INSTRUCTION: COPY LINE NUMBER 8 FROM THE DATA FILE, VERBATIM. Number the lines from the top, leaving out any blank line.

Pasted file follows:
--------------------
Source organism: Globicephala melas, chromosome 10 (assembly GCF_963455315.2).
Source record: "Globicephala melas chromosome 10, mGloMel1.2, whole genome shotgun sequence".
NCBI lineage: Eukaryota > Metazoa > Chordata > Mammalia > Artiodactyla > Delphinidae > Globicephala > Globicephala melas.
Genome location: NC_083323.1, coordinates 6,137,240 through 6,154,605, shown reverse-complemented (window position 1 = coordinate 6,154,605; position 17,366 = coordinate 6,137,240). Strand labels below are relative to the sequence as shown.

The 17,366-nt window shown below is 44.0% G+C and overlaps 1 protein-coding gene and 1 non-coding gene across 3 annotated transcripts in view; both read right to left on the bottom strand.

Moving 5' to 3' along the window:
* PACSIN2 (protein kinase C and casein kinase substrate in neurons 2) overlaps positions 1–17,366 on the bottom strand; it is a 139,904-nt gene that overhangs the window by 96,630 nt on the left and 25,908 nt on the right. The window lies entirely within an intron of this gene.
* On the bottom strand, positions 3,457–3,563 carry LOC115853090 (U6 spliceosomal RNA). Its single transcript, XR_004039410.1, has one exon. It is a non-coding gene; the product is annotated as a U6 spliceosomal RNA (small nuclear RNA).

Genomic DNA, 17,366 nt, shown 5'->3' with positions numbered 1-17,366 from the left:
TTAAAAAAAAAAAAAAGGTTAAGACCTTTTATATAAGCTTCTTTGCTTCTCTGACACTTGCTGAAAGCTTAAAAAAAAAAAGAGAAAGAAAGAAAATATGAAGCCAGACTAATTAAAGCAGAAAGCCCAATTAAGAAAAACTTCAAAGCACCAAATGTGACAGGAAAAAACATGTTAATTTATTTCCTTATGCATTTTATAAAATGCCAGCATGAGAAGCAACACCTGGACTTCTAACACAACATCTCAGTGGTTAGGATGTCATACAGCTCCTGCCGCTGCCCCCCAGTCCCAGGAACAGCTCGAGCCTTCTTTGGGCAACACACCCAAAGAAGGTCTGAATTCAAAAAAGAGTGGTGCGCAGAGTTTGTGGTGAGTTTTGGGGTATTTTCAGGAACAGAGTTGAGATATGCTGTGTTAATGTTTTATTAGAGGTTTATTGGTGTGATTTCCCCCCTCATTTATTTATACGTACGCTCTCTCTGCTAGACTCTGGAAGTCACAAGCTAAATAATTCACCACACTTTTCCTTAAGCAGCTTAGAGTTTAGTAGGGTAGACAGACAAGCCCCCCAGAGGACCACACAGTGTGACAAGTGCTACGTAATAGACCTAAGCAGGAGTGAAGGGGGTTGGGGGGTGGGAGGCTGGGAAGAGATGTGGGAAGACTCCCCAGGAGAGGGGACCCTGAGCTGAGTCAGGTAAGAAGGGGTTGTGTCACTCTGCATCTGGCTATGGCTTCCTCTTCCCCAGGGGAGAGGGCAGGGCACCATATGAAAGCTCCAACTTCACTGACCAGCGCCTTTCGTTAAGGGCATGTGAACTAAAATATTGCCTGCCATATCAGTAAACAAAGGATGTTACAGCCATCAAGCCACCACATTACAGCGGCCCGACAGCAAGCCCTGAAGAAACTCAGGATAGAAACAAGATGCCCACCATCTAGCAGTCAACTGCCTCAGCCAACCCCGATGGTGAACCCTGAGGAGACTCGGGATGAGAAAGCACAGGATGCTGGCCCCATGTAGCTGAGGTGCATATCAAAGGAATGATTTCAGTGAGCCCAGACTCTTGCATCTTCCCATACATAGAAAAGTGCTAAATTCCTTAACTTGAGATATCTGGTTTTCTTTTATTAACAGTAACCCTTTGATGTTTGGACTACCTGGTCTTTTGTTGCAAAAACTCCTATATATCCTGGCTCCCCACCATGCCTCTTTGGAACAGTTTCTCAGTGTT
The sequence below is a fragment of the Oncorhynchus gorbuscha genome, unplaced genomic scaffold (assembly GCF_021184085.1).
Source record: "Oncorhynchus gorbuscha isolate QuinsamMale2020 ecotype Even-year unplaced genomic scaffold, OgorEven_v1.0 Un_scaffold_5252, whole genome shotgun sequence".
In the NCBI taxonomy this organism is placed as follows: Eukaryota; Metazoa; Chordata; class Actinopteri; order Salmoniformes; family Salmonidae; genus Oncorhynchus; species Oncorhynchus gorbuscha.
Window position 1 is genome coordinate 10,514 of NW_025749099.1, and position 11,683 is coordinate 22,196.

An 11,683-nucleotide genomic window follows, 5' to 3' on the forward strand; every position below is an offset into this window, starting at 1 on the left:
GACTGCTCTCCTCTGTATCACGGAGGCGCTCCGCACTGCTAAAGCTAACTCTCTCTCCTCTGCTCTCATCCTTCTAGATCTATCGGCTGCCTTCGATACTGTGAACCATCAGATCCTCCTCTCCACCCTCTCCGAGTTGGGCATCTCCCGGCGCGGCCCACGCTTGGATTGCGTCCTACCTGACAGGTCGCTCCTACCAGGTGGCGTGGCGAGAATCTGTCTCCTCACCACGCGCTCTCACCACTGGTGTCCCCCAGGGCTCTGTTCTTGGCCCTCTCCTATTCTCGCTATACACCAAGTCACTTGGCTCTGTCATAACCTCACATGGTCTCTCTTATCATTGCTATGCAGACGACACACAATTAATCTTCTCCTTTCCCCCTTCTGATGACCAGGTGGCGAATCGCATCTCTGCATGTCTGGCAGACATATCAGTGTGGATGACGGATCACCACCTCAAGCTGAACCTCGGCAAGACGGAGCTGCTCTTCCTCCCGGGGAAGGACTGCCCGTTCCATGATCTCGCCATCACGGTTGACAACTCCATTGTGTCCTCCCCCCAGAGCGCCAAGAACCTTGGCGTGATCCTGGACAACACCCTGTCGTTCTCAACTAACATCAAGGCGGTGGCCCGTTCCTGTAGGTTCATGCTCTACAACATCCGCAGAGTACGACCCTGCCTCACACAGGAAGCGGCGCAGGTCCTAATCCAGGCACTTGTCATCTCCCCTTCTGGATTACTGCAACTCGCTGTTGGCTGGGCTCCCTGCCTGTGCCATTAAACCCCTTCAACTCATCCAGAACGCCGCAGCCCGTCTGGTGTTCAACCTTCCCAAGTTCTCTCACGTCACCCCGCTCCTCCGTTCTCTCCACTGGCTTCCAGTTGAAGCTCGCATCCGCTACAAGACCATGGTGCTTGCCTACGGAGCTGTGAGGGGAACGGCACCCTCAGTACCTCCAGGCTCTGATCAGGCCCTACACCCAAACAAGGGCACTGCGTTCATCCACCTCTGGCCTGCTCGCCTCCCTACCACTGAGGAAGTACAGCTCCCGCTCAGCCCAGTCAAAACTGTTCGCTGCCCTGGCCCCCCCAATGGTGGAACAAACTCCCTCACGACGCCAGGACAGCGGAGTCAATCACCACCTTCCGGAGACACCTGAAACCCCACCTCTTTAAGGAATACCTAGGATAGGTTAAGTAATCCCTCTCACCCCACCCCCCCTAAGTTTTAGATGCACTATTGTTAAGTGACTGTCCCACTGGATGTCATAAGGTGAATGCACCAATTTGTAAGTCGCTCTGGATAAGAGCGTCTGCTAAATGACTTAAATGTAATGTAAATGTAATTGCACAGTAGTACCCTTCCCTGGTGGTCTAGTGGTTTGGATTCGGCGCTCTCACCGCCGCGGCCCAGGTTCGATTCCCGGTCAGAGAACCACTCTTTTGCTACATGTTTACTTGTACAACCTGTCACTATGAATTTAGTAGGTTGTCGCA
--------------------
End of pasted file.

* On the bottom strand, positions 3,457–3,563 carry LOC115853090 (U6 spliceosomal RNA). Its single transcript, XR_004039410.1, has one exon. It is a non-coding gene; the product is annotated as a U6 spliceosomal RNA (small nuclear RNA).